5. Money: It’s really cheap to borrow money right now, so taking out a larger loan is not as big of a deal.
  6. Financing: When buyers finance nearly all of their purchase (FHA), they’re essentially spending someone else’s money. It’s a whole lot easier to offer more when you’re not spending your own money, right?
  7. Good Deals: Many buyers still remember how high prices used to be, so offering more in today’s market still feels like a deal because current values are far lower in the post real estate “bubble” burst.
  8. Other: What do you think?

Housing Inventory in Sacramento County - Graph by Trendgraphix - posted on Sacramento Appraisal Blog

My take as an appraiser: Having multiple offers can be one indicator for how the market sees a property, but it’s not the end-all fool-proof metric for determining value. For example, 10 offers at list price sounds sincerely convincing on paper to establish value, but we also must sift through factors above to try to understand the motivations of buyers – not to mention consider competitive sales and other market metrics. After all, as mentioned above, there are many reasons why a buyer or group of buyers might offer more for a property than it is actually worth.

Listing a property at any price level: I was talking to an investor friend recently about how he could pretty much list his properties at any price level right now (relatively speaking), yet still generate multiple offers due to scarcity of supply. This isn’t true in every case of course, but it’s definitely a realistic dynamic in the Sacramento area real estate market.

All things considered, it’s easy to blame appraisers when appraisals come in “low”, and there are certainly scenarios where appraisers should be blamed. However, in cases like this where offers are unrealistically high for the market, the appraisal probably should come in “low”, right? By the way, check out a previous article if you need help challenging a low appraisal.

Anything you’d add? Any stories to share? Realtors, have you seen listings get into contract far above what you think is realistic? What advice would you give to buyers trying to get an offer accepted these days?

SacBiz Journal Mention: By the way, I was quoted in a Sacramento Business Journal article last week on a related topic of “Homebuyers starting to pay higher prices as investor market dominance wanes.”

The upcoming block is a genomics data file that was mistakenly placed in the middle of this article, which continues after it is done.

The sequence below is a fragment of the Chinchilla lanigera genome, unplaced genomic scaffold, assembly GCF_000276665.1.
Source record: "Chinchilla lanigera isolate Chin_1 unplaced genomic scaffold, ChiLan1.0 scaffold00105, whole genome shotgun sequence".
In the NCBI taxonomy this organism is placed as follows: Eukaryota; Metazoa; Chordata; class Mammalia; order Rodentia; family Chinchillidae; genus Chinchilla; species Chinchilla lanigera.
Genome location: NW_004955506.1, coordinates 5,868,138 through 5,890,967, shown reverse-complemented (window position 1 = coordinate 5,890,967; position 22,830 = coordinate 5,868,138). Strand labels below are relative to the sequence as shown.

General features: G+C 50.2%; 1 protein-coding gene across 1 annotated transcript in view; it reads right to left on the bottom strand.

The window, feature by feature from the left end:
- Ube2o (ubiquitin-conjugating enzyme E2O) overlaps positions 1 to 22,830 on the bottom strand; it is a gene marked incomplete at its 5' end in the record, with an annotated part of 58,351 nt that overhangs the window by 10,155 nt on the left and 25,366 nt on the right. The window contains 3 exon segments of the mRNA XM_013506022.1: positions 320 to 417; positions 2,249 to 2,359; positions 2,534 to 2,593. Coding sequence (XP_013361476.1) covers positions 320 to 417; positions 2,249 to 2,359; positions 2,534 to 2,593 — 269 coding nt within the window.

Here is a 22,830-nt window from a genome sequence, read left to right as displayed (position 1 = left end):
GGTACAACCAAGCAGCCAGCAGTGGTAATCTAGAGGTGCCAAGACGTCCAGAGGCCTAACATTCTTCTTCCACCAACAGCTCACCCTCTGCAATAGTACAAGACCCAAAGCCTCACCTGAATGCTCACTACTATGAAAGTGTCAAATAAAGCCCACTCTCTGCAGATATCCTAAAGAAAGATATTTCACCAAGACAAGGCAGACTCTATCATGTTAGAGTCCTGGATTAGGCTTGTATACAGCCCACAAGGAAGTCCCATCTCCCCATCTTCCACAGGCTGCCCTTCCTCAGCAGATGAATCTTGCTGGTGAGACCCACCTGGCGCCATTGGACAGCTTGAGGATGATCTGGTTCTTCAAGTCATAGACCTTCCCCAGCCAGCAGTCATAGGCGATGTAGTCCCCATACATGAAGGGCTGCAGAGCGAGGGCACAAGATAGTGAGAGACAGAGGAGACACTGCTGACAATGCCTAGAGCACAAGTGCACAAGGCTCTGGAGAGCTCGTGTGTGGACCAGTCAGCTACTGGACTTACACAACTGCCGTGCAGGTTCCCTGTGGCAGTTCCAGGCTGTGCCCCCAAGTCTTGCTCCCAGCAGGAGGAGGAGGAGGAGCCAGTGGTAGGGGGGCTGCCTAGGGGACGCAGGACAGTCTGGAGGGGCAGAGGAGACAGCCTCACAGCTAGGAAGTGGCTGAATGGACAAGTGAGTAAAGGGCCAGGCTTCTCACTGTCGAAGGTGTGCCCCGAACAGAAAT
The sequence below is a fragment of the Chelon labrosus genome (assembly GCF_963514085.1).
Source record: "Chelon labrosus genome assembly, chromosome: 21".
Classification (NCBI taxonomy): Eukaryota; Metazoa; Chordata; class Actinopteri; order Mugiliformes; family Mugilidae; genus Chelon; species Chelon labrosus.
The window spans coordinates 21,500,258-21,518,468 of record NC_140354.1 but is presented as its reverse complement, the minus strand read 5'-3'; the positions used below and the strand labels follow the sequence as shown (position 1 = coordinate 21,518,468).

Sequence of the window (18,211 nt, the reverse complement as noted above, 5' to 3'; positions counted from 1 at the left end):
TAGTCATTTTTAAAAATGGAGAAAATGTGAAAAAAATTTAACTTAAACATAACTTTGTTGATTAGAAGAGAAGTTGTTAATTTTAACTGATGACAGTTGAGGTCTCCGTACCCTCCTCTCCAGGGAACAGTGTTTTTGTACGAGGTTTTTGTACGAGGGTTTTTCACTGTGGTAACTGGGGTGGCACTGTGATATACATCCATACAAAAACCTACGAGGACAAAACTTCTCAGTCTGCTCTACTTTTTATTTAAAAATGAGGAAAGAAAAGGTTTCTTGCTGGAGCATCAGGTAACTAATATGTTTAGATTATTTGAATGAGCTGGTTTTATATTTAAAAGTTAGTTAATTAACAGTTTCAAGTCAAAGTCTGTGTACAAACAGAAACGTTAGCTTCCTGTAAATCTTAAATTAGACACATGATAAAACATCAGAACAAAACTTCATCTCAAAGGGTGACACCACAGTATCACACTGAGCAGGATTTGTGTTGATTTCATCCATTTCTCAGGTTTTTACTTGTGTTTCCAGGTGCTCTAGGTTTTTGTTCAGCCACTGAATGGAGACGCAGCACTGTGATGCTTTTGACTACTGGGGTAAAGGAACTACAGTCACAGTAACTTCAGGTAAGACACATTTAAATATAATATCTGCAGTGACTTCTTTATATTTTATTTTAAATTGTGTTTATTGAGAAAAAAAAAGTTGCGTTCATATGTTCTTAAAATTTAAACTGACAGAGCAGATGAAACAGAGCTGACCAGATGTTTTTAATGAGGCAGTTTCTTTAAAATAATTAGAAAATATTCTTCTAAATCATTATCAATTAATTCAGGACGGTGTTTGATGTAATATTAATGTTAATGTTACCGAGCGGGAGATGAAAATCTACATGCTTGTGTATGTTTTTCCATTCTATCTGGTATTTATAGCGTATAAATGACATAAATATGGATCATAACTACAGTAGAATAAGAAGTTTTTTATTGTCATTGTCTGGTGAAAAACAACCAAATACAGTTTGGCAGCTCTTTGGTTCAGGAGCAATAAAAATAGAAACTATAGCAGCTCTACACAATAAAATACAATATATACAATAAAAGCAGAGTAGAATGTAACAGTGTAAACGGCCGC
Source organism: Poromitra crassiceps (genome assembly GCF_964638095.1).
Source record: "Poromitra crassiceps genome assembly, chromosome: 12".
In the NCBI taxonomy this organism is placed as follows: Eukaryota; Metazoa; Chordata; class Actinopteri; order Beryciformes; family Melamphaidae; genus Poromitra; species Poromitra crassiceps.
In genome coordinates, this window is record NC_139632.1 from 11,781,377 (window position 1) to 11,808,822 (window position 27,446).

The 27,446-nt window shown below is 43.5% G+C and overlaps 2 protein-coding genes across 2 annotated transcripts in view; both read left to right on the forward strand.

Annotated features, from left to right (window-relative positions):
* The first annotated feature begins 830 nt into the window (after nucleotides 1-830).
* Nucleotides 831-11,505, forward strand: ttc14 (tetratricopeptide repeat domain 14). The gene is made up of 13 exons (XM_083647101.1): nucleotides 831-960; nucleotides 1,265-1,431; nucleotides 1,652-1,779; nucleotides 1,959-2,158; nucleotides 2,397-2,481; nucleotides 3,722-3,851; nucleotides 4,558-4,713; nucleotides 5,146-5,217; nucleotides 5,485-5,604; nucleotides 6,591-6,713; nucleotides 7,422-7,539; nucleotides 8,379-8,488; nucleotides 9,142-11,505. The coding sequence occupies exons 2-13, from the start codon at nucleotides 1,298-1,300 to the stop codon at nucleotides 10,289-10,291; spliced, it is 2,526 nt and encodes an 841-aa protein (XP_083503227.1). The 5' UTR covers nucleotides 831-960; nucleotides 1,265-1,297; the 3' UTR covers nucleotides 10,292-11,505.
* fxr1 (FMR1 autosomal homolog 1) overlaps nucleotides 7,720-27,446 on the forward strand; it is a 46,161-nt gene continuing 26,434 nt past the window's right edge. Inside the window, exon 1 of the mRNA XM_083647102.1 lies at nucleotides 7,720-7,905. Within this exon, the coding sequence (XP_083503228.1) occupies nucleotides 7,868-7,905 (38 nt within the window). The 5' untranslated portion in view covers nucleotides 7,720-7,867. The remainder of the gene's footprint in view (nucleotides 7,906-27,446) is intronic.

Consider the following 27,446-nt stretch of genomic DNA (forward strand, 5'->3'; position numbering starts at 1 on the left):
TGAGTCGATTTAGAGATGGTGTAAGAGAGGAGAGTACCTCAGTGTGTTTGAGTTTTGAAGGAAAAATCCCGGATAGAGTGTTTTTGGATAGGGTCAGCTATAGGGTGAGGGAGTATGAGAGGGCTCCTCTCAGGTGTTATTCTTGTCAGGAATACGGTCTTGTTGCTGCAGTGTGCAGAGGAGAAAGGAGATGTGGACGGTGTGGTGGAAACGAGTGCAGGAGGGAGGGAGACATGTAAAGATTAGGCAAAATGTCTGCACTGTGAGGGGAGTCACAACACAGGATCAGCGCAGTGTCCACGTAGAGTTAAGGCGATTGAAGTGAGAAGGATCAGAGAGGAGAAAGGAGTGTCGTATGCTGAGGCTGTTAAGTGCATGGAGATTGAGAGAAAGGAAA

If you have any questions or Sacramento home appraisal or property tax appeal needs, let’s connect by phone 916-595-3735, email, Twitter, subscribe to posts by email (or RSS) or “like” my page on Facebook

Blame appraisers when it’s due, but don’t forget about the housing market

If the appraised value comes in lower than the contract price, did the appraiser do something wrong? It’s easy to think the appraiser has been negligent somehow if the contract price is not met, but that’s not necessarily true. Appraisers have been getting slammed lately by the National Association of Realtors among other sources for “low appraisals”. There are certainly horror stories and situations where botched appraisals have killed a deal. Believe me, I know this from many relationships I have with investors and real estate agents in the Sacramento area. That’s exactly why I’ve given tips for challenging a low appraisal. But let’s remember that negotiations are normative in real estate and a list price and contract price are not necessarily a reflection of value.

Case-in-point: I appraised a flipped property in Elk Grove recently and my appraisal came back close to $10,000 below the contract price (but still above list price). While this is frustrating for the seller or listing agent, there was no ill-intent or agenda on my part. I could be blamed for bringing down the housing market and stalling a recovery, but I simply interpreted the market in this case. The lender’s appraisal department actually agreed with my appraisal too as we talked in-depth about why the appraised value was reasonable. Recent sales in the neighborhood did not support the contract price, current listings did not support the contract price, I did not use distressed sales for comparables (those were far lower than equity sales) and even offers on the subject property supported a lower value. The seller ended up accepting the highest offer – an FHA offer asking for closing costs back. All other offers were conventional or asked for no closing costs, and they all came in near or lower than the appraised value. The type of financing is not a definitive point for establishing value, but buyers not using their own money tend to make higher offers, don’t they?

Don’t forget to point the finger at the market: It’s interesting to me that appraisers are often blamed for a lack of recovery in the housing market. I wrote two days ago about the increase in the percentage of short sales in the 95757 zip code of Elk Grove. While this is encouraging news on some levels (less foreclosures), short sales also tend to sell lower than traditional sales, which means the housing market is ultimately weighed down if short sales represent 39% of all sales in a given zip code. Short sales usually have to be priced more aggressively to generate interest and/or close quickly before foreclosure. Some banks are not easy to work with either, which can also impact pricing too. I’m not saying at all that appraisers are not to face blame for shoddy work, but when the market has a total of 66% of all sales being foreclosures or short sales (as in the case above), it’s important to keep in perspective just how much the market is driving property values.

My points: 1) Give blame when it is due; 2) Market > Appraisers.

What do you think? Does this seem reasonable or am I off my rocker? What are the factors helping and hurting our housing market right now? What role do you see flipped properties playing in the housing market?

If you have any questions or Sacramento area real estate appraisal or property tax appeal needs, contact me by phone 916-595-3735, email, Facebook, Twitter or subscribe to posts by email.